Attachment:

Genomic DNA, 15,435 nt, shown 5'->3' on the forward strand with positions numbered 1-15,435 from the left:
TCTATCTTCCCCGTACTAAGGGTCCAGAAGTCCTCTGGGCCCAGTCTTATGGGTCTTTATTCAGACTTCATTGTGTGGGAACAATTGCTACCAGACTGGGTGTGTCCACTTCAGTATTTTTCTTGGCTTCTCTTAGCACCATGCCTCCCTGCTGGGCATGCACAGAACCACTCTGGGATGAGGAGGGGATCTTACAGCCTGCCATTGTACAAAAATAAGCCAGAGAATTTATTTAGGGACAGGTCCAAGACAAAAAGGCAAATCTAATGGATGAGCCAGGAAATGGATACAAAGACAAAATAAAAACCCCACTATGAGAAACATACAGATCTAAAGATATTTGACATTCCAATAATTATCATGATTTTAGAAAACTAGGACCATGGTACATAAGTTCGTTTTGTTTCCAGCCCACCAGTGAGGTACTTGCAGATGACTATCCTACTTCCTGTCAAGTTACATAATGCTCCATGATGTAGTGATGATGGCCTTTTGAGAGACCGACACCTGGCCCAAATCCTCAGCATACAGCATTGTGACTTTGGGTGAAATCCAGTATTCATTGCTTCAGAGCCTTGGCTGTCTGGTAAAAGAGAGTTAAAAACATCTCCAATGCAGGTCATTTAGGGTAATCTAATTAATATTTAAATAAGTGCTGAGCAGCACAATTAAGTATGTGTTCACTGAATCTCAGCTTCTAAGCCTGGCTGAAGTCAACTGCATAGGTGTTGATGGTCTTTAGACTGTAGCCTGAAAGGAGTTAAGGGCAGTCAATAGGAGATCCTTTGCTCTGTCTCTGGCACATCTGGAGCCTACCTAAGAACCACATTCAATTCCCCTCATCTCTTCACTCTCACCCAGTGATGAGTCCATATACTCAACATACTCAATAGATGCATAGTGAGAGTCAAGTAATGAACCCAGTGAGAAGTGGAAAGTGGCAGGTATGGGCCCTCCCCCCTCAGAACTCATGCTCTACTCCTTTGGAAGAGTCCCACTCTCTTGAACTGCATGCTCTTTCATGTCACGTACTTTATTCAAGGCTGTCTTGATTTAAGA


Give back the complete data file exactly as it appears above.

Genomic DNA, 15,435 nt, shown 5'->3' on the forward strand with positions numbered 1-15,435 from the left:
TCTATCTTCCCCGTACTAAGGGTCCAGAAGTCCTCTGGGCCCAGTCTTATGGGTCTTTATTCAGACTTCATTGTGTGGGAACAATTGCTACCAGACTGGGTGTGTCCACTTCAGTATTTTTCTTGGCTTCTCTTAGCACCATGCCTCCCTGCTGGGCATGCACAGAACCACTCTGGGATGAGGAGGGGATCTTACAGCCTGCCATTGTACAAAAATAAGCCAGAGAATTTATTTAGGGACAGGTCCAAGACAAAAAGGCAAATCTAATGGATGAGCCAGGAAATGGATACAAAGACAAAATAAAAACCCCACTATGAGAAACATACAGATCTAAAGATATTTGACATTCCAATAATTATCATGATTTTAGAAAACTAGGACCATGGTACATAAGTTCGTTTTGTTTCCAGCCCACCAGTGAGGTACTTGCAGATGACTATCCTACTTCCTGTCAAGTTACATAATGCTCCATGATGTAGTGATGATGGCCTTTTGAGAGACCGACACCTGGCCCAAATCCTCAGCATACAGCATTGTGACTTTGGGTGAAATCCAGTATTCATTGCTTCAGAGCCTTGGCTGTCTGGTAAAAGAGAGTTAAAAACATCTCCAATGCAGGTCATTTAGGGTAATCTAATTAATATTTAAATAAGTGCTGAGCAGCACAATTAAGTATGTGTTCACTGAATCTCAGCTTCTAAGCCTGGCTGAAGTCAACTGCATAGGTGTTGATGGTCTTTAGACTGTAGCCTGAAAGGAGTTAAGGGCAGTCAATAGGAGATCCTTTGCTCTGTCTCTGGCACATCTGGAGCCTACCTAAGAACCACATTCAATTCCCCTCATCTCTTCACTCTCACCCAGTGATGAGTCCATATACTCAACATACTCAATAGATGCATAGTGAGAGTCAAGTAATGAACCCAGTGAGAAGTGGAAAGTGGCAGGTATGGGCCCTCCCCCCTCAGAACTCATGCTCTACTCCTTTGGAAGAGTCCCACTCTCTTGAACTGCATGCTCTTTCATGTCACGTACTTTATTCAAGGCTGTCTTGATTTAAGA